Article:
Timeline: How the Norway terror attacks unfolded

Click to follow
The Independent Online

Here is a timeline of the terror attacks in Norway (times in BST).

Friday July 22:



1430: A loud explosion shatters windows and leads to evacuations of office buildings near the government headquarters in Oslo city centre. The buildings include the office of prime minister Jens Stoltenberg, who is soon confirmed to be safe, as he was working at home.



1545: There are reports that at least one person has been killed in the explosion.



1615: It is confirmed that the explosion was caused by a bomb.



1645: It is confirmed that there are injuries in addition to the death and some people are trapped at the bomb site.



1700: Police confirm two people are dead and 15 injured.



1745: Police say they are sending anti-terror police to a youth camp on an island outside Oslo after reports of a shooting there. The news site VG reports that a man dressed in a police uniform has opened fire at the camp at Utoya, and several people are injured.



1815: Norway Labour Party spokesman Per Gunnar Dahl says a man has been shooting at youths assembled for the party's annual youth camp at Utoya. Unconfirmed reports are that five people were hit. He says around 700 people, mostly teenagers aged 14 to 18, were assembled for the camp.



1835: It is reported that one person has been arrested after the youth camp shooting.



1845: Britain condemns the "horrific" bomb blast. Foreign Secretary William Hague says the UK stands "shoulder to shoulder" with Norway following the attack.



1850: Police say they suspect the two incidents in Norway are linked.



1900: It is confirmed that seven people died in the bomb blast.



Nato Secretary-General Anders Fogh Rasmussen calls the blast a "heinous act".



Jose Manuel Barroso, president of the European Commission, expresses his "utmost shock" over the blast. He says an attack of this magnitude was not "something one would expect in Norway, famously associated with peace at home and peacemaking abroad".



In Washington, State Department spokeswoman Heide Bronke Fulton calls the violence "despicable".



1920: US President Barack Obama says the bombing is a reminder that the world has a role in stopping such terror from happening.



1945: An eyewitness to the shootings says he saw more than 20 bodies.



Mr Stoltenberg says: "Co-workers have lost their lives today... it's frightening. That's not how we want things in our country. But it's important that we don't let ourselves be scared. Because the purpose of that kind of violence is to create fear."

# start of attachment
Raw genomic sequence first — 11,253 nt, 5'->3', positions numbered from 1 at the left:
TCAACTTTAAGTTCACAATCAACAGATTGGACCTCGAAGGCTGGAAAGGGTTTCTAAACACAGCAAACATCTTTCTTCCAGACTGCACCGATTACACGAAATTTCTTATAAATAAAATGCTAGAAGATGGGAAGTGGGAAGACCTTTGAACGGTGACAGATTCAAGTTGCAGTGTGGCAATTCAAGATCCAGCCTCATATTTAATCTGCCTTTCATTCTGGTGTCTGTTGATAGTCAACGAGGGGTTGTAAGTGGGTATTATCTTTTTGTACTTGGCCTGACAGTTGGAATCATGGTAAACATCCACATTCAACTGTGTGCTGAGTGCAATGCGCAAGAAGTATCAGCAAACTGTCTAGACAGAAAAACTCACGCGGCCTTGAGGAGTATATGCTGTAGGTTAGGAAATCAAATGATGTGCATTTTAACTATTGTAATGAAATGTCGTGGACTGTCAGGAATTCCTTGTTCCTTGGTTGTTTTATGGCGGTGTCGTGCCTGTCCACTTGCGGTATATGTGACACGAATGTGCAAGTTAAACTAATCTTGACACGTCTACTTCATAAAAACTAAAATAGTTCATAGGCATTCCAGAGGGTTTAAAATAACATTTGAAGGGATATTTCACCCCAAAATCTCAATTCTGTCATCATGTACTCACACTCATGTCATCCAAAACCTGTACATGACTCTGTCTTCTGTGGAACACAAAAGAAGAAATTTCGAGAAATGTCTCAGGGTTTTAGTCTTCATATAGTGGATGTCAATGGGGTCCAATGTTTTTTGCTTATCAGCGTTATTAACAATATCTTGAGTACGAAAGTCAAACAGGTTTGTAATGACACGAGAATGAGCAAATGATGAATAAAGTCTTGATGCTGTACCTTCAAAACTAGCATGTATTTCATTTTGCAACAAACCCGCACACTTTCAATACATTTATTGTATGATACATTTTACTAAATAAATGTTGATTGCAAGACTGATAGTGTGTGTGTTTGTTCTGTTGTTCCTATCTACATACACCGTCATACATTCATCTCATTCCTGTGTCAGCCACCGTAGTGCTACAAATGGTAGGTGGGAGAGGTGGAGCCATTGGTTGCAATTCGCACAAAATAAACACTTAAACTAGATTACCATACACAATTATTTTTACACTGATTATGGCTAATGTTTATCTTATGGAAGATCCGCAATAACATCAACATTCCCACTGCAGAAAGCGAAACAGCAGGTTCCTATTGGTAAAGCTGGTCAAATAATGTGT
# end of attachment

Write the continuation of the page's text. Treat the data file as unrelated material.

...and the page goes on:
2035: Prime Minister David Cameron says he was "outraged" to hear about the two attacks. He says: "My thoughts are with the wounded and those who have lost friends and family, and I know everyone in Britain will feel the same."



2050: Police say the man arrested after the shooting is linked to the bombing in Oslo. It emerges that Mr Stoltenberg had been due to speak at the summer camp on Saturday.



2055: Police say that nine or 10 people were killed in the shooting.



2150: Norway's justice minister says the gunman is Norwegian.



2340: Police say the attacks do not appear to be linked to Islamist terrorism, saying they were more Norway's "Oklahoma City" than "World Trade Centre".



Saturday July 23:



0040: It emerges that bomb disposal teams are searching for unexploded devices on Utoya. A police source says there is at least one device at the camp which is being disarmed. The gunman is named in reports as Norwegian Anders Behring Breivik, 32.



The suspect is said to have acted alone, with no links to international terrorist organisations.



0250: At least 80 people were killed in the shooting, police say.



0450: Police say the suspect had right-wing and anti-Muslim views, but the motive for the attacks was unclear. They warn the death toll from the shootings could rise, and others are severely injured. "This seems like a madman's work," an official says.



0850: The suspect posted on websites with Christian fundamentalist tendencies, police say. The man is co-operating with police and wants to explain himself, they add.



The death toll from the shooting stands at 84 and with the bombing it is 91.



1015: Buckingham Palace says the Queen has written to the King of Norway to express her shock and sadness at the attacks in his country. She said her thoughts, and those of the Duke of Edinburgh, were with the Norwegian people.

PA

Comments